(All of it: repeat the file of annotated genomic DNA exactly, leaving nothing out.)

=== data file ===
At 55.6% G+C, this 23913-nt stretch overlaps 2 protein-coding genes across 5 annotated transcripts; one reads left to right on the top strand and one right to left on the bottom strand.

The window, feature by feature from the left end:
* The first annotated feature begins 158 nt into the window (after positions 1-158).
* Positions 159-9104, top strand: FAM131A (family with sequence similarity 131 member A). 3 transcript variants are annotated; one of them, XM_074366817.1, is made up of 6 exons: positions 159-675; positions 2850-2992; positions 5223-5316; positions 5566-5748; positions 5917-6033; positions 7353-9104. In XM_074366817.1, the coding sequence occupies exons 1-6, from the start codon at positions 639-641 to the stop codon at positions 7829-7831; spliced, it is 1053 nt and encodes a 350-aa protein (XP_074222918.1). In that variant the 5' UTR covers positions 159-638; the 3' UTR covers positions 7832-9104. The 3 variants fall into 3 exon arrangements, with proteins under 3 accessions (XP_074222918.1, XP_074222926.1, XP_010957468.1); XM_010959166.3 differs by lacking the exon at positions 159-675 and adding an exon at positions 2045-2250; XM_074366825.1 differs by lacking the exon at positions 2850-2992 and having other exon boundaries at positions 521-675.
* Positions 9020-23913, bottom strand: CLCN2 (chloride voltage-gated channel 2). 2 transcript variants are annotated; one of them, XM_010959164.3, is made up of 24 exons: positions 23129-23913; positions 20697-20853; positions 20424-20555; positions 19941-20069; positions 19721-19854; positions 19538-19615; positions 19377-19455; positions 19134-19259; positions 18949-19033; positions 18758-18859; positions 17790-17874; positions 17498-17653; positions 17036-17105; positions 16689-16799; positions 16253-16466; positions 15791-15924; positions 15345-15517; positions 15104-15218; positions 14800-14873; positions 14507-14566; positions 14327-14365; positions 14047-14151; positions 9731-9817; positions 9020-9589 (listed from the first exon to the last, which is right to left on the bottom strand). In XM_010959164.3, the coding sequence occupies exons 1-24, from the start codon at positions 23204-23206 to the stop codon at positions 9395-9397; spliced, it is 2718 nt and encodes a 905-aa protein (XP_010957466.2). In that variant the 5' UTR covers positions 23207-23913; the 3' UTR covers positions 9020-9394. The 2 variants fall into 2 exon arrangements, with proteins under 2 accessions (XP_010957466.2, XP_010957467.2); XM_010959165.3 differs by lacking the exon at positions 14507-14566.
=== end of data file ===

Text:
At 55.6% G+C, this 23913-nt stretch overlaps 2 protein-coding genes across 5 annotated transcripts; one reads left to right on the top strand and one right to left on the bottom strand.

The window, feature by feature from the left end:
* The first annotated feature begins 158 nt into the window (after positions 1-158).
* Positions 159-9104, top strand: FAM131A (family with sequence similarity 131 member A). 3 transcript variants are annotated; one of them, XM_074366817.1, is made up of 6 exons: positions 159-675; positions 2850-2992; positions 5223-5316; positions 5566-5748; positions 5917-6033; positions 7353-9104. In XM_074366817.1, the coding sequence occupies exons 1-6, from the start codon at positions 639-641 to the stop codon at positions 7829-7831; spliced, it is 1053 nt and encodes a 350-aa protein (XP_074222918.1). In that variant the 5' UTR covers positions 159-638; the 3' UTR covers positions 7832-9104. The 3 variants fall into 3 exon arrangements, with proteins under 3 accessions (XP_074222918.1, XP_074222926.1, XP_010957468.1); XM_010959166.3 differs by lacking the exon at positions 159-675 and adding an exon at positions 2045-2250; XM_074366825.1 differs by lacking the exon at positions 2850-2992 and having other exon boundaries at positions 521-675.
* Positions 9020-23913, bottom strand: CLCN2 (chloride voltage-gated channel 2). 2 transcript variants are annotated; one of them, XM_010959164.3, is made up of 24 exons: positions 23129-23913; positions 20697-20853; positions 20424-20555; positions 19941-20069; positions 19721-19854; positions 19538-19615; positions 19377-19455; positions 19134-19259; positions 18949-19033; positions 18758-18859; positions 17790-17874; positions 17498-17653; positions 17036-17105; positions 16689-16799; positions 16253-16466; positions 15791-15924; positions 15345-15517; positions 15104-15218; positions 14800-14873; positions 14507-14566; positions 14327-14365; positions 14047-14151; positions 9731-9817; positions 9020-9589 (listed from the first exon to the last, which is right to left on the bottom strand). In XM_010959164.3, the coding sequence occupies exons 1-24, from the start codon at positions 23204-23206 to the stop codon at positions 9395-9397; spliced, it is 2718 nt and encodes a 905-aa protein (XP_010957466.2). In that variant the 5' UTR covers positions 23207-23913; the 3' UTR covers positions 9020-9394. The 2 variants fall into 2 exon arrangements, with proteins under 2 accessions (XP_010957466.2, XP_010957467.2); XM_010959165.3 differs by lacking the exon at positions 14507-14566.